Stu­dents turn to sit-in, de­mand end to gov­ern­ment cor­rup­tion

The Washington Times Daily - - World - BY VE­SELIN TOSHKOV

SOFIA, BUL­GARIA | Ivaylo Dinev be­lieves the time has come to change his world. To do so, he has cho­sen a tac­tic straight from the 1960s — the sit-in.

The 24-year-old an­thro­pol­ogy stu­dent is the in­for­mal leader of a group that has oc­cu­pied Sofia Univer­sity’s main build­ing since the end of Oc­to­ber in hopes of forc­ing Bul­garia’s So­cial­is­tled gov­ern­ment to re­sign.

“We want mo­ral­ity in pol­i­tics. We want our politi­cians to work for the peo­ple and not for the Mafia,” Mr. Dinev said. “That is the main rea­son we want the gov­ern­ment to re­sign.”

Bul­garia has strug­gled for decades with cor­rup­tion. In the 28-na­tion Euro­pean Union, it lags only be­hind Greece on Trans­parency In­ter­na­tional’s cor­rup­tion per­cep­tion in­dex. Court mag­is­trates have ac­cepted bribes to end some cor­rup­tion in­ves­ti­ga­tions, and not a sin­gle high-pro­file per­son has been sent to jail.

The cen­tury- old oc­cu­pied build­ing is in the very center of Sofia, the cap­i­tal of Bul­garia, just 200 yards from par­lia­ment. Be­hind en­trances locked with iron chains and makeshift se­cu­rity check­points, a few hun­dred young men and women have bar­ri­caded them­selves in what they call the “free ter­ri­tory of the stu­dents.”

Un­der a huge sign “1968” — the year that Czech stu­dents chal­lenged their coun­try’s com­mu­nist regime — a ban­ner reads: “Now it is our time.”

“As a grow­ing par­al­lel power, we are send­ing from our free ter­ri­tory crit­i­cal mes­sages to all po­lit­i­cal par­ties about the fu­ture of the coun­try,” Mr. Dinev said.

The Sofia Univer­sity oc­cu­pa­tion has spawned other univer­sity sit-ins, en­er­giz­ing a 5-month-old move­ment against the gov­ern­ment over al­le­ga­tions that its lead­ers have ties to shady busi­ness­men. Pub­lic opin­ion polls show about twothirds of Bul­garia’s 7.3 mil­lion peo­ple sup­port the pro­test­ers.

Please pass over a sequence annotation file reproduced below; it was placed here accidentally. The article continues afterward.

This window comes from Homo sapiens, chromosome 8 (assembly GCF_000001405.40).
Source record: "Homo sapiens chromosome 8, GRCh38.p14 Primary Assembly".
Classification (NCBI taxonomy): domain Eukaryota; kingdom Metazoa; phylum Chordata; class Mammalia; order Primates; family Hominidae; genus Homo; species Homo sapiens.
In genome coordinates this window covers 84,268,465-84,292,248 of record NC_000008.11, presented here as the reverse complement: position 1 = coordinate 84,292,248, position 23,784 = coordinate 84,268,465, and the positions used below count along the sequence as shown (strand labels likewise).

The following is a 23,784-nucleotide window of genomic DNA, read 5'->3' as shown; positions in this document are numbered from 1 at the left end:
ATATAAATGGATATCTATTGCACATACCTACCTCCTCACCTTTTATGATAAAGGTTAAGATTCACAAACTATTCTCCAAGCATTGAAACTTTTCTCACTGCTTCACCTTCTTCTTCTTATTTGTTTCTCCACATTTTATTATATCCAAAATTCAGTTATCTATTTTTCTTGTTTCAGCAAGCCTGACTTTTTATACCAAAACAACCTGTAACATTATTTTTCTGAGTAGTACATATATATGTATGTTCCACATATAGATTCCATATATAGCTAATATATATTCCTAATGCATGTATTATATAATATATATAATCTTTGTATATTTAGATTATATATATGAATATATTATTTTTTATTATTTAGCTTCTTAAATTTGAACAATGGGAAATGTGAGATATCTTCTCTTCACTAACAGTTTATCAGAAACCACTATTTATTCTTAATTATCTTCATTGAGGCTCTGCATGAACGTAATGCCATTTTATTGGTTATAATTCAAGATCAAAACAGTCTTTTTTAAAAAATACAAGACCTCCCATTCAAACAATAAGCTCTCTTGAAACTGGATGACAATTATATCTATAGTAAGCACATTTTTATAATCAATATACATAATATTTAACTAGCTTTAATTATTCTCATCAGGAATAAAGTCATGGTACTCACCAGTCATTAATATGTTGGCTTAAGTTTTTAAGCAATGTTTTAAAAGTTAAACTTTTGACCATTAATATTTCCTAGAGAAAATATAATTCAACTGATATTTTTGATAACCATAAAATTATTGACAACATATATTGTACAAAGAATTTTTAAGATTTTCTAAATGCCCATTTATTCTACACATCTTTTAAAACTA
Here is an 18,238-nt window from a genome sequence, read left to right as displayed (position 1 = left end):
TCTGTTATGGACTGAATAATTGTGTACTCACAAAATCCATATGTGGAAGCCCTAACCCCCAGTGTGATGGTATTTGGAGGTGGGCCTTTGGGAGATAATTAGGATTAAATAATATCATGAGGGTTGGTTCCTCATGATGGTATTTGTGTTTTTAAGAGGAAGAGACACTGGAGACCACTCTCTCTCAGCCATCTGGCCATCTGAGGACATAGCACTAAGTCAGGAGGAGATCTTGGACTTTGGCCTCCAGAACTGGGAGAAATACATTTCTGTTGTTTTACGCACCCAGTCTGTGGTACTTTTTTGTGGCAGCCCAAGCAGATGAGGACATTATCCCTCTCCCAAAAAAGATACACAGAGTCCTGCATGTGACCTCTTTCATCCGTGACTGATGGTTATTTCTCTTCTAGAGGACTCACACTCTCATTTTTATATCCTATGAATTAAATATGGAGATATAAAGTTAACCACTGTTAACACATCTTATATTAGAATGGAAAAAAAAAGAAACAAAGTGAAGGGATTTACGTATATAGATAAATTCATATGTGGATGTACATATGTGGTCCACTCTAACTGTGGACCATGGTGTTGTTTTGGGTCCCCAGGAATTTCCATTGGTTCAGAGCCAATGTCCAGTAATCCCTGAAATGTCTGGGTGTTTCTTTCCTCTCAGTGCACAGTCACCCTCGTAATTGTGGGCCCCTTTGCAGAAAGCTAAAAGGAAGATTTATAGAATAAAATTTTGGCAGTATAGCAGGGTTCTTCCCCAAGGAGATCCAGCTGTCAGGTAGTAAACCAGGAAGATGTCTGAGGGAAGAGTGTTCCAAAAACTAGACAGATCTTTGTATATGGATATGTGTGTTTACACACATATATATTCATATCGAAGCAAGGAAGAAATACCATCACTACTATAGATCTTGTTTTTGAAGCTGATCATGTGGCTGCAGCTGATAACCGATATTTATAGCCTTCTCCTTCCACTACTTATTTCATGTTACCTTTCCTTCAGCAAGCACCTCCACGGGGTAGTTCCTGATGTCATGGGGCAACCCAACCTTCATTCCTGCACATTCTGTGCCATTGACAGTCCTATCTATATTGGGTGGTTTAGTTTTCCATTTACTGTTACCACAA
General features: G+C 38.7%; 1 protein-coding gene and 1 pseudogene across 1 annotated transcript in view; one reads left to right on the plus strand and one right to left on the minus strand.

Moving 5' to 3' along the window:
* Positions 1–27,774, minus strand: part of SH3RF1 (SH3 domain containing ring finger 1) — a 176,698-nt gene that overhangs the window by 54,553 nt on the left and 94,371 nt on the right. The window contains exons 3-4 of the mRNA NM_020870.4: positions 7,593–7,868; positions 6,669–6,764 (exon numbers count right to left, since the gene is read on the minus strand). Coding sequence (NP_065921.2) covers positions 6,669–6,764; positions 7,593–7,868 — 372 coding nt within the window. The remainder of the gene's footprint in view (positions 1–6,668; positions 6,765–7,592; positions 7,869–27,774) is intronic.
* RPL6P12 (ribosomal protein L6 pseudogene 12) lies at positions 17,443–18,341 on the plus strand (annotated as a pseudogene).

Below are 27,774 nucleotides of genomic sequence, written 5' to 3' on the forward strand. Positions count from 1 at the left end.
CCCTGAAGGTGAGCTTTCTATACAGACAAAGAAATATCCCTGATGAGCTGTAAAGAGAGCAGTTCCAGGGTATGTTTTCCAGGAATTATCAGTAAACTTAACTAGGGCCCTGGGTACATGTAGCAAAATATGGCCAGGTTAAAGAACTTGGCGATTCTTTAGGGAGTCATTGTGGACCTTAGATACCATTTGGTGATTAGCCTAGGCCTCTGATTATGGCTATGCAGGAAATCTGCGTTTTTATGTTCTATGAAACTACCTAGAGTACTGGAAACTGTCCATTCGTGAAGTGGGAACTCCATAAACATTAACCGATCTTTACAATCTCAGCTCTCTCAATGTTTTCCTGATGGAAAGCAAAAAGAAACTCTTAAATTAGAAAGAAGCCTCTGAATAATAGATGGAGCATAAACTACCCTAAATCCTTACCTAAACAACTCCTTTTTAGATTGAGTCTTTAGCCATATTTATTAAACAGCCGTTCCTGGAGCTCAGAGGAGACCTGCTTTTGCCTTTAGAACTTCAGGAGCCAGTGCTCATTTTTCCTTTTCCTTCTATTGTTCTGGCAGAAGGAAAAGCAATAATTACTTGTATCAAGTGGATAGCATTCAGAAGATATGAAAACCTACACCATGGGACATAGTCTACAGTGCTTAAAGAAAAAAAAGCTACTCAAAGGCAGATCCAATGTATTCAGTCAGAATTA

Bul­garia is a mem­ber of the EU, but its peo­ple have the bloc’s low­est in­comes — an av­er­age monthly wage of just $537 and an av­er­age pen­sion of just $202. Youth un­em­ploy­ment is at 28.7 per­cent. Grow­ing eco­nomic pains and wide­spread poverty have cre­ated deep di­vi­sions in so­ci­ety.

The 50 stu­dents who first oc­cu­pied Sofia Univer­sity say they will stay un­til the gov­ern­ment steps down, Mr. Dinev said, adding that their num­bers have swelled to 500.

Last Tues­day, po­lice clashed with protest­ing stu­dents who tried to make a hu­man chain around par­lia­ment in an at­tempt to block­ade law­mak­ers in­side.

The So­cial­ist-backed gov­ern­ment took of­fice af­ter an early elec­tion in May, fol­low­ing the res­ig­na­tion of the pre­vi­ous Cab­i­net amid anti-aus­ter­ity protests.

But it was the June 14 ap­point­ment of me­dia mogul Delyan Peevski as head of the na­tional se­cu­rity agency that sparked pub­lic anger and new street protests.

The ap­point­ment was im­me­di­ately re­voked, but to demon­stra­tors, it was a clear sign of cor­rup­tion and nepo­tism by busi­ness­men and politi­cians they be­lieve run the coun­try be­hind the gov­ern­ment.

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